I think that this will be a good race track and I look forward to watching some good road races at Thompson.

Please note that the historical photos of the racing at Thompson came from the Thompson Speedway website and the base image of “Thompson 2” came from “A Guide To American Sports Car Racing” by William S. Stone written in 1960.

You can also see more about the race track layouts at Thompson Speedway in subsequent posts that I made on November 29, 2013 and December 7, 2013.

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25 Responses to Thompson Speedway Motorsports Park Returns To A Road Course

  1. Dave Gran says:

    Great write up! Thanks for putting this together. Can’t wait to give it a try next year. Dave

  2. Storm Field says:

    Steve;
    Really nice overview of Thompson from both the historical perspective and with a look to the future. As you know only too well, it’s rare that old tracks are reborn. We mostly lose them forever to suburbia, etc. but the “rebirth” of Thompson is very exciting.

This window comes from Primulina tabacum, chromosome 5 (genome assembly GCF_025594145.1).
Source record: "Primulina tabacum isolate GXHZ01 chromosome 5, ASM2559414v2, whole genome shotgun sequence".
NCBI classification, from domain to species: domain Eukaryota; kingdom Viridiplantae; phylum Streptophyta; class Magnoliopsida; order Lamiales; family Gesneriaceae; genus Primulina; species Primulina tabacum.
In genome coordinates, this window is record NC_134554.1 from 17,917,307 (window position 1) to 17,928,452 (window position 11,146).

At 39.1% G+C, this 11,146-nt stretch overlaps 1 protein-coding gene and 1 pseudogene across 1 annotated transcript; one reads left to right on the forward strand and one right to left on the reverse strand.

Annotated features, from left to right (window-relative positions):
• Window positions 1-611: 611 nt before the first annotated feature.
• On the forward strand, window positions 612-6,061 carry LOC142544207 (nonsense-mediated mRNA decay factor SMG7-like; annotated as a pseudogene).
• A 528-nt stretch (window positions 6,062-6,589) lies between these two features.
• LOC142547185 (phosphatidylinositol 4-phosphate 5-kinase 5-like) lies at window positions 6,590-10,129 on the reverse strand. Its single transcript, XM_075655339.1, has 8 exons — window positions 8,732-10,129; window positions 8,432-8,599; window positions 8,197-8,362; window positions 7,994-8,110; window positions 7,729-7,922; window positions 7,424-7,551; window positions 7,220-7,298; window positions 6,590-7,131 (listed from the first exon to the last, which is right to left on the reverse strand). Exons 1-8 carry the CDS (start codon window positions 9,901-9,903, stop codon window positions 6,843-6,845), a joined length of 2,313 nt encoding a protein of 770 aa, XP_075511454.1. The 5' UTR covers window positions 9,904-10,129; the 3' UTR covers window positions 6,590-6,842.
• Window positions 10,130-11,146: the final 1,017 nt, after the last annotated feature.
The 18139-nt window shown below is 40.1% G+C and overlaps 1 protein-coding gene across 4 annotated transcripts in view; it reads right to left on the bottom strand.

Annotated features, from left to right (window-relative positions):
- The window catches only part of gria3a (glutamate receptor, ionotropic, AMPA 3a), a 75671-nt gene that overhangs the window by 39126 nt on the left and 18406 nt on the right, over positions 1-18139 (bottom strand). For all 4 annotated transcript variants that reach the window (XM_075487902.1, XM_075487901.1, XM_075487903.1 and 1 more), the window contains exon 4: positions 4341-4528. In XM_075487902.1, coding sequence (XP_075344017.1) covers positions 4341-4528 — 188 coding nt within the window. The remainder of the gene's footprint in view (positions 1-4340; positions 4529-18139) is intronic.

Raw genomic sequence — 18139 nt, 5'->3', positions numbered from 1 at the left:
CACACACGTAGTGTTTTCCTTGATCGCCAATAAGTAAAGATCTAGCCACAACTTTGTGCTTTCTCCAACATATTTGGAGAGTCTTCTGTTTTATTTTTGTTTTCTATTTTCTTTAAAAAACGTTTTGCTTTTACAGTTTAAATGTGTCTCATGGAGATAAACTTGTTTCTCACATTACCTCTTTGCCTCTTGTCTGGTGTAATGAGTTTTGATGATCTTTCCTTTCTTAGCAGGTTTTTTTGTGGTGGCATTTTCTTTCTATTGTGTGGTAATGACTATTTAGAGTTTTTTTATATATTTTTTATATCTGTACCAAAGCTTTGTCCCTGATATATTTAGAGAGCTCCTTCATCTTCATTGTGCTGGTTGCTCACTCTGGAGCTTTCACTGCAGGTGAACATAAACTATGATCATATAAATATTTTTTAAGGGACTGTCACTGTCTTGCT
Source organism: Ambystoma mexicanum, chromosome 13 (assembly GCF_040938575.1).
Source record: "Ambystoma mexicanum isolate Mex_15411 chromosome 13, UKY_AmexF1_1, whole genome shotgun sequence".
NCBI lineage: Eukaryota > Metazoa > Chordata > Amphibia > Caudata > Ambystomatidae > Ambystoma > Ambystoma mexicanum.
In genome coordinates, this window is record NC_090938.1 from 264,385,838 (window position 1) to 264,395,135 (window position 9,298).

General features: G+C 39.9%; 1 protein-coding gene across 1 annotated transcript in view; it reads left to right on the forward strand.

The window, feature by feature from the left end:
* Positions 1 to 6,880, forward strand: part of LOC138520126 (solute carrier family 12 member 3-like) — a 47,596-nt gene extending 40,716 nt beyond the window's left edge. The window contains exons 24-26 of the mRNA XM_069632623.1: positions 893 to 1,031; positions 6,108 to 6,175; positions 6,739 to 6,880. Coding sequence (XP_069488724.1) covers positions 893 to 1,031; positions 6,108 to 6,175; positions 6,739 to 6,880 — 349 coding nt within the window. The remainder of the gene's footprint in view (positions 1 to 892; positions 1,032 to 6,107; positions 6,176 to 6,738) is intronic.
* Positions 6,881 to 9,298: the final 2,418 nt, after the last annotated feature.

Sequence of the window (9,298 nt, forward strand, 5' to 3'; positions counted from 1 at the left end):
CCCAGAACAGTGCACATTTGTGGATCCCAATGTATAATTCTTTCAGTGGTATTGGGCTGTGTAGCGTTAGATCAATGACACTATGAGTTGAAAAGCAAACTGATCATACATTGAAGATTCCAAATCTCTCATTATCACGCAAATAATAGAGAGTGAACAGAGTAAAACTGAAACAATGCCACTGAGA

Looking forward to racing there in June at their Vintage Motorsports Festival, which will be dually sanctioned by VRG and VSCCA, another first! Should be some great cars welcoming the track back to active duty. Hope we’ll see you there. Stop by the Joisey Boyz paddock to wet your whistle!
    Best,
    Storm Field

  3. Great right up. Looks like a fantastic course. Cannot wait until it opens!

  4. Bob Melhado says:

    Steve ..I was pleased to see you attended this tour.. There are 2 SCCA races on the Schedule